Appeal from the Order of the Court of Common Pleas of York County in case of Hopewell Township v. Richard L. Wilson and DeEtta Wilson, Nos. 76-S-1215; 76-S-1216; 76-S-1217 and 76-S-1218 in Assumpsit and 76-S-796 in Equity.
Kenneth J. Sparler, with him Anstine & Anstine, for appellants.
Gilbert G. Malone, with him Ports, Beers, Feldmann & Malone, for appellee.
Judges Crumlish, Jr., Wilkinson, Jr. and Craig, sitting as a panel of three. Opinion by Judge Wilkinson, Jr.
[ 46 Pa. Commw. Page 443]
This is a companion case to Hopewell Township v. Wilson, 46 Pa. Commonwealth Ct. 425, 406 A.2d 610 (1979), being the other appeal from a consolidation of 10 cases instituted by appellee against appellants for zoning violations.*fn1
[ 46 Pa. Commw. Page 444]
Involved in this appeal is the court of common pleas' decision that appellants were in violation of the township zoning ordinance in storing several thousand tires on their property. There is no doubt that the storage of the tires on the property in question was a violation of both the zoning ordinance adopted July 6, 1970 and the ordinance adopted June 20, 1974. The real subsantial issue is whether the storage was permitted as being ancillary to a pre-existing nonconforming use of selling tires.
Appellant Richard L. Wilson has conducted a business of selling farm equipment on the land in question since 1969. Ancillary to this business he sold tires to be used on farm equipment. In 1969 he started Wilson Tire Services which has expanded to be a substantial retail tire business. The appellee does not challenge the normal activities of these two businesses. However, in 1974 appellants "purchased" from Fleet Maintenance Corporation used tires for the acceptance of which a payment of 85 cents per tire was received. The record shows that a total of $9,165.90 was received for accepting these tires. It is the "storage" of these tires on the subject property that is the basis for the trial court's ruling that appellants are in violation of the zoning ordinance. Without laboring the point, we are in entire accord with the trial court's finding, amply supported by the record, that such an unusual acquisition, in such large quantities, and under such unusual financial arrangements, is not ancillary to the normal operation of a tire business.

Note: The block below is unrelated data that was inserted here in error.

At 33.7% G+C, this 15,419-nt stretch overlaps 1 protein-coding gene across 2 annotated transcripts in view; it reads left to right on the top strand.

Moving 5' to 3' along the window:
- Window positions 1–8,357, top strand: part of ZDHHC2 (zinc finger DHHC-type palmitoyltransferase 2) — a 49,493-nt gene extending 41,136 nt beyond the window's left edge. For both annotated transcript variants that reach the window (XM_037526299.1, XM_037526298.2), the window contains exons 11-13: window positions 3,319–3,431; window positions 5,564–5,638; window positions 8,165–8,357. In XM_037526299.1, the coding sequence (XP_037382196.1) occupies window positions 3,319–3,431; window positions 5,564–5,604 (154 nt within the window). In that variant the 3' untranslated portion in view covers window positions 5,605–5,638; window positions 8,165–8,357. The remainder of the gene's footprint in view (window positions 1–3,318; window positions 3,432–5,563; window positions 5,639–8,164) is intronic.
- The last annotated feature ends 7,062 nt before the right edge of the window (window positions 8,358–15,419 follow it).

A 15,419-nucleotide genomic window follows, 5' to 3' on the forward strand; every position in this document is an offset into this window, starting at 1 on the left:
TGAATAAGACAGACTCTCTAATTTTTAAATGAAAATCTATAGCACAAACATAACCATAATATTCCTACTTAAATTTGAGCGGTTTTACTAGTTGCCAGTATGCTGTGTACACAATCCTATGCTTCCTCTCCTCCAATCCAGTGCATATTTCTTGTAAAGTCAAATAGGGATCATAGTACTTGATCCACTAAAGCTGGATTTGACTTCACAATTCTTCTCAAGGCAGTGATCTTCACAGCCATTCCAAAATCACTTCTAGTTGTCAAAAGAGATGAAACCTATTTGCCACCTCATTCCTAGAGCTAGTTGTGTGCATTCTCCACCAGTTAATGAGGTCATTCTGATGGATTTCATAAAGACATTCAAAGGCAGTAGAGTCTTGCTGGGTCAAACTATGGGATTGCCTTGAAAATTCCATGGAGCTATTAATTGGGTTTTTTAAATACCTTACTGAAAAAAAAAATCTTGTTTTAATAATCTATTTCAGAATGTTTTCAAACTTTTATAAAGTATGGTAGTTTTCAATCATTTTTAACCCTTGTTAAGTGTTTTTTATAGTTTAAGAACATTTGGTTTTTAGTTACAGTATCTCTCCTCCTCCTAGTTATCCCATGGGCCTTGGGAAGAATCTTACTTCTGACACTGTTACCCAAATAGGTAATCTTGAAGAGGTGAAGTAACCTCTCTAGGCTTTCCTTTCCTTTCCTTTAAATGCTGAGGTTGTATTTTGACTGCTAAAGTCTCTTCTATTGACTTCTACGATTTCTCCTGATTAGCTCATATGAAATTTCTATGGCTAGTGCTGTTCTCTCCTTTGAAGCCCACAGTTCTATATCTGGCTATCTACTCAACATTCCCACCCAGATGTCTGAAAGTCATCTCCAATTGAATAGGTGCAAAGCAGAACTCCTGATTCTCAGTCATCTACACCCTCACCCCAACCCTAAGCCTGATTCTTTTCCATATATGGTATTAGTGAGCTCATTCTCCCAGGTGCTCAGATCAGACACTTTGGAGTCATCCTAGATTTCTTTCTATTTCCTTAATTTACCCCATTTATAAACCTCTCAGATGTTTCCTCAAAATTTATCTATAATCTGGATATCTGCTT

Finally, appellants contend that that part of their land in question that is used to store these tires is not useful as farmland and that it is unconstitutional to prevent them from using it for purposes not permitted in the agriculture zone. Suffice it to say that appellants have not sought a permit for use of this land to store used tires nor have they applied for a variance
[ 46 Pa. Commw. Page 445]
nor in any other way brought proceedings to have the zoning ordinance amended. Surely it cannot seriously be pressed that appellants can disregard the zoning ordinance and, when called to task, raise a constitutional issue in this fashion. Township ...